One nation that adopted compulsory education before Britain was Prussia.  A decree by Frederick the Great in 1763 provided an education for all girls and boys until age 13.  Under this plan teachers were paid by the citizens of the municipalities in which they taught; however, the teachers – many of whom were former soldiers — were asked to supplement their income by cultivating silkworms.  

In the United States, Mississippi became that last state to pass a compulsory education law in 1918.

In 2012, best-selling young adult fiction author John Green published a YouTube post on compulsory education entitled “An Open Letter to Students Returning to School.”  In his letter Green challenged students to not take their education for granted and to see “compulsory” schooling as an opportunity to contribute something to society:

School doesn’t exist for your benefit or for the benefit of your parents. Schools exist for the benefit of me. The reason I pay taxes for schools even though I don’t have a kid in school is that I am better off in a well-educated world. Public education isn’t a charity project; I pay for your schools because I want you to grow up and make my life better. I want you to make me beautiful books that will bring me pleasure and consolation. I want you to make me cooler cars for me to drive, and drugs so that I can live a longer, healthier life. I’m paying for your education in the hopes that you will invent a microwave pizza with actually crispy crust and that you’ll spread the availability of the internet so I can get more YouTube views in Zambia.

Your education isn’t just about you, your nation is making an investment in you because they believe that you are worth it. So the next that you’re like half asleep fantasizing about being a kid chosen for a special mission or wizard school, or whatever, please remember something: you are special, and you’ve chosen for a special mission that was denied to 99.9% of all humans ever. We need you, we believe in you, and we’re counting on you.

Today’s Challenge:  A Compulsion for Education

If you were the Secretary of Education, what class would you make mandatory for all students?  Why?  Imagine that you have been appointed to design a specific class that will be required by all students before they graduate high school.  What would you call your class, and what would be the make-up of the class’s curriculum?  In addition to describing the class, provide a rationale for why the content of the class is essential for students. (Common Core Writing 2 – Expository)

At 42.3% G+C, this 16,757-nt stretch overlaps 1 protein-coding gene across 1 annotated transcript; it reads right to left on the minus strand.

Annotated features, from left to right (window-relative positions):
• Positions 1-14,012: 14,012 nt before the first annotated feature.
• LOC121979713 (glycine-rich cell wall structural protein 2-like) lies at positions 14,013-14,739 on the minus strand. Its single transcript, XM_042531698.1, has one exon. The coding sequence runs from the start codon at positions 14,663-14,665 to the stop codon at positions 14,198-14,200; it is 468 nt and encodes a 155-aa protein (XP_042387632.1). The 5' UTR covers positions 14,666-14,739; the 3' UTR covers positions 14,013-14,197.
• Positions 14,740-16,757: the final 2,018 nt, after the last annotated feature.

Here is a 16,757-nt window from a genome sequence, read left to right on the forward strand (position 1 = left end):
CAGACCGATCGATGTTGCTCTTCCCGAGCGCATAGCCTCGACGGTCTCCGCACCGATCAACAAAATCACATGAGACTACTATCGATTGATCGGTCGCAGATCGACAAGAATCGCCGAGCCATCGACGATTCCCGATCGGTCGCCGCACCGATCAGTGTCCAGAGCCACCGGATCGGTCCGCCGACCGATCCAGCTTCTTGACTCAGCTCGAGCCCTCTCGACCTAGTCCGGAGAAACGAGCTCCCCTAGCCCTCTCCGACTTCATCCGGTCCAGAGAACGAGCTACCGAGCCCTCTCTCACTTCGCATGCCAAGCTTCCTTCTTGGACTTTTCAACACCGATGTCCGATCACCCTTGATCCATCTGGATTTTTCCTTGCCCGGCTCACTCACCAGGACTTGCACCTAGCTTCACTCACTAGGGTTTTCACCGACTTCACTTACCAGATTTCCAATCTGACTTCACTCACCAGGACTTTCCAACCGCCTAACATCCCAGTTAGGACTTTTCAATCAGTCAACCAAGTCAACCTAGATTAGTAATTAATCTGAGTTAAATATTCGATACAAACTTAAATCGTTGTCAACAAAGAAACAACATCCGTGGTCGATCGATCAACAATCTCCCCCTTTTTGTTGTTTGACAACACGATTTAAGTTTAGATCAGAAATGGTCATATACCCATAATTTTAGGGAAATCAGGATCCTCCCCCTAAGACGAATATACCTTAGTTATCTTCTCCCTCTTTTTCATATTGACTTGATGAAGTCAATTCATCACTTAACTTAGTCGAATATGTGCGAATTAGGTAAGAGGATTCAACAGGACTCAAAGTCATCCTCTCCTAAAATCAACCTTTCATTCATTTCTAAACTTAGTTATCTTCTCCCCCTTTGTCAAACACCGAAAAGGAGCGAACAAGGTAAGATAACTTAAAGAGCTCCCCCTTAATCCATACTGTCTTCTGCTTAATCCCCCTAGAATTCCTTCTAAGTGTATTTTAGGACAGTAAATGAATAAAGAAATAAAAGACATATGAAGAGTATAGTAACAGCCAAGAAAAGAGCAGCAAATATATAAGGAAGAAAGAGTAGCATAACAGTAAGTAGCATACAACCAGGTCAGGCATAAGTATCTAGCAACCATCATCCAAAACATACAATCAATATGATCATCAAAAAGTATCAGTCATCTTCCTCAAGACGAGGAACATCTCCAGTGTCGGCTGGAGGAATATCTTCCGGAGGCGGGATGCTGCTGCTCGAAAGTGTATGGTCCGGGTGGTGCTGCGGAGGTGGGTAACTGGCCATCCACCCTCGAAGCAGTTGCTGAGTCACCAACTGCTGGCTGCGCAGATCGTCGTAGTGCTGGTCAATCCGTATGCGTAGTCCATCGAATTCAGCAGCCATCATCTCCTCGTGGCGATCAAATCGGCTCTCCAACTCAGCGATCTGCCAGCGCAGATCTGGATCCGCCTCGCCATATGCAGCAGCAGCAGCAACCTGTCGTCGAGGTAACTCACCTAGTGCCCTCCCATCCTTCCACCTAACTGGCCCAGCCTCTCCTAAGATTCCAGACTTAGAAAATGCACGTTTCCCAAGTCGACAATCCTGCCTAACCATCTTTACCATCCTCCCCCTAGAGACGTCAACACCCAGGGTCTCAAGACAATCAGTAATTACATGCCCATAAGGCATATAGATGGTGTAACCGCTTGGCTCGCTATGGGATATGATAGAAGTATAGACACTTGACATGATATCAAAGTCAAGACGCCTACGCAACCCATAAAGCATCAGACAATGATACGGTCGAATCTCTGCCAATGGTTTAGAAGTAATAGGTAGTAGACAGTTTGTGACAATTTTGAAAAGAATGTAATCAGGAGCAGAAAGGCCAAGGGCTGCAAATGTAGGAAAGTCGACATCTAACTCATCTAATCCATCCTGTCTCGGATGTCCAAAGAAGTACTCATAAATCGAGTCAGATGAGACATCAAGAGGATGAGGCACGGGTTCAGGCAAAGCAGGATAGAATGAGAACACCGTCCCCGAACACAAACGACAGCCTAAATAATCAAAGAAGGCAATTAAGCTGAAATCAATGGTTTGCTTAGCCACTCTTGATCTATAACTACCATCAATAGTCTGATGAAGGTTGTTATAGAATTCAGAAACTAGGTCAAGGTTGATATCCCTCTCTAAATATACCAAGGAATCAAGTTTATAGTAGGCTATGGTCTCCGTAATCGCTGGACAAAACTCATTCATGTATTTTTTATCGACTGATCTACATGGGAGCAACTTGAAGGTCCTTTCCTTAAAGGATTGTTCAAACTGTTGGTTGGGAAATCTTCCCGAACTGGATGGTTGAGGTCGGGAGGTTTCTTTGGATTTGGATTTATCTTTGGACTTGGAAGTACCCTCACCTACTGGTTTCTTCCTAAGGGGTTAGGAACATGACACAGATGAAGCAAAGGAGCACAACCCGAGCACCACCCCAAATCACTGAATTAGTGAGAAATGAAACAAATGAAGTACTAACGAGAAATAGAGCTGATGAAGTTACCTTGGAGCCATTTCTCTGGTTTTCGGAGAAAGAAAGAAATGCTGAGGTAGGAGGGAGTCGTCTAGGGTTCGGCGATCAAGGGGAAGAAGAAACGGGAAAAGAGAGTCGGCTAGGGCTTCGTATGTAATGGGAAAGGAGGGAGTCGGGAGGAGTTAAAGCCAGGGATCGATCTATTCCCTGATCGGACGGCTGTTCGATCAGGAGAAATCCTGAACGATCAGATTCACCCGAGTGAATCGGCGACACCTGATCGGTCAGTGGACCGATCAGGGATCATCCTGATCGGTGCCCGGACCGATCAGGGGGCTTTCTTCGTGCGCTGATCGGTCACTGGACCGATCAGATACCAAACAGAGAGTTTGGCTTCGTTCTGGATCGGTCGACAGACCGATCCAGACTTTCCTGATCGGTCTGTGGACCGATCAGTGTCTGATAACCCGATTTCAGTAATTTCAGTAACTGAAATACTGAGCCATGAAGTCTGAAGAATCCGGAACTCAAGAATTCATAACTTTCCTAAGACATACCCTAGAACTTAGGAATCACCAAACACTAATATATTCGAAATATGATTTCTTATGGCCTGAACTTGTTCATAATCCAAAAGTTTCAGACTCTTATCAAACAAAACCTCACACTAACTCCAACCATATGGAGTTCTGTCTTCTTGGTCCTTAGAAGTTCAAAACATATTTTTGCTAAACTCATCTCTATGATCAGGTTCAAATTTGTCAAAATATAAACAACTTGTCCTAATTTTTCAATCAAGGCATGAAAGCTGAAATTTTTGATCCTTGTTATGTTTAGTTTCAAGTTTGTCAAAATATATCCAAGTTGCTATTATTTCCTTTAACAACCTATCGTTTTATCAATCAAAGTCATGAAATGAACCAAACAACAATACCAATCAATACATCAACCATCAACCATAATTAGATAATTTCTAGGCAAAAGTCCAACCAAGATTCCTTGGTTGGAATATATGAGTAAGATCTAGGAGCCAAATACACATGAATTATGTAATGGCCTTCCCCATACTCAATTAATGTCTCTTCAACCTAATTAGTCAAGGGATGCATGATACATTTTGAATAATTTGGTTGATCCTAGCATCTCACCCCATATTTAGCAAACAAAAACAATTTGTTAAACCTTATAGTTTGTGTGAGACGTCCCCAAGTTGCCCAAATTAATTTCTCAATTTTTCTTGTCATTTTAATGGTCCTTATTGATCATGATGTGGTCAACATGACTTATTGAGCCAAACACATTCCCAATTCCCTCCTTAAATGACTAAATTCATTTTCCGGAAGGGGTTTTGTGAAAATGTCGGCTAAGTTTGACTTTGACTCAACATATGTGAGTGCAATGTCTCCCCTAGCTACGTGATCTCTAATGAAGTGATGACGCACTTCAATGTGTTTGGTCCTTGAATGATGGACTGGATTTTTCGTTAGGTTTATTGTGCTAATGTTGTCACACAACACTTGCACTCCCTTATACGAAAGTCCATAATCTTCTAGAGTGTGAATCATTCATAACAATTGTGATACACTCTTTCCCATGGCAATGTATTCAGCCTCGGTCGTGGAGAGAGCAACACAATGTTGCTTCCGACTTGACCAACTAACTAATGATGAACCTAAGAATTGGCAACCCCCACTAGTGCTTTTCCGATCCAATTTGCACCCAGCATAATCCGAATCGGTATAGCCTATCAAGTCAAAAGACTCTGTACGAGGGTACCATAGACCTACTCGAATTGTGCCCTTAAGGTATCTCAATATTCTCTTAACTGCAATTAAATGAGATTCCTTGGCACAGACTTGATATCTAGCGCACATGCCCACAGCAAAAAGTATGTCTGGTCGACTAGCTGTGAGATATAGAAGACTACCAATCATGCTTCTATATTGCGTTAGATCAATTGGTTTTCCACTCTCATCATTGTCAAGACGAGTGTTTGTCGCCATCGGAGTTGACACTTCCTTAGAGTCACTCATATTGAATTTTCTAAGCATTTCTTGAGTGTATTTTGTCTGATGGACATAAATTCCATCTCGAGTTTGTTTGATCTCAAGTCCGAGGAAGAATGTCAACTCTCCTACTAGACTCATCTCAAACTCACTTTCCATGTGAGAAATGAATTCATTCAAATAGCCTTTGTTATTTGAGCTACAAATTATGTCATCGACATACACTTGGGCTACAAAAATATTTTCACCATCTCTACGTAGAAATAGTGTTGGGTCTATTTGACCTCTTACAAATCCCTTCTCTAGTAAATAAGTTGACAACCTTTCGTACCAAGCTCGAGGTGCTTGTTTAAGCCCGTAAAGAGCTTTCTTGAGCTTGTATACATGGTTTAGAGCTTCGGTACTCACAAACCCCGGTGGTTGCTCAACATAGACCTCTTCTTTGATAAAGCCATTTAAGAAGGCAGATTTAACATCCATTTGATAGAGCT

Quotation of the Day:  But yes, your teachers may be stupid. So are you, so am I, so is everyone, except for Neil DeGrasse Tyson. The whole pleasure in being a human is in being stupid but learning to be less stupid together. -John Green

1-Elementary Education Act of 1870.

https://archive.org/details/elementaryeducat00greauoft

November 28:  Haiku Day

On this day in 1694, Japanese Haiku master Basho died.  Born Matsuo Kinsaku in Kyoto, Japan, the poet began to write under the pseudonym Basho in 1680 after one of his students presented him with a gift of basho (banana) trees.  Clearly, this was an appropriate gift for a writer’s who was centered on close observation of the natural world.  

Basho adapted the haiku from a longer form called haikai no renga, which opened with a hokku, or “startling verse,” made up of three unrhymed lines of five, seven, and five syllables.

In the cicada’s cry

There’s no sign that can foretell

How soon it must die.

 

Temple bells die out.

The fragrant blossoms remain.

A perfect evening!

 

Winter solitude

In a world of one color

The sound of wind

Today’s Challenge:  Seventeen Syllables of Insight

What are the key elements of writing a haiku?

-The focus of haiku is sensory imagery that describes your observation of nature

-You don’t have to name a specific season, but you should use a “season word” (In Japanese it’s called a kigo) that gives a clue to the season you are writing about.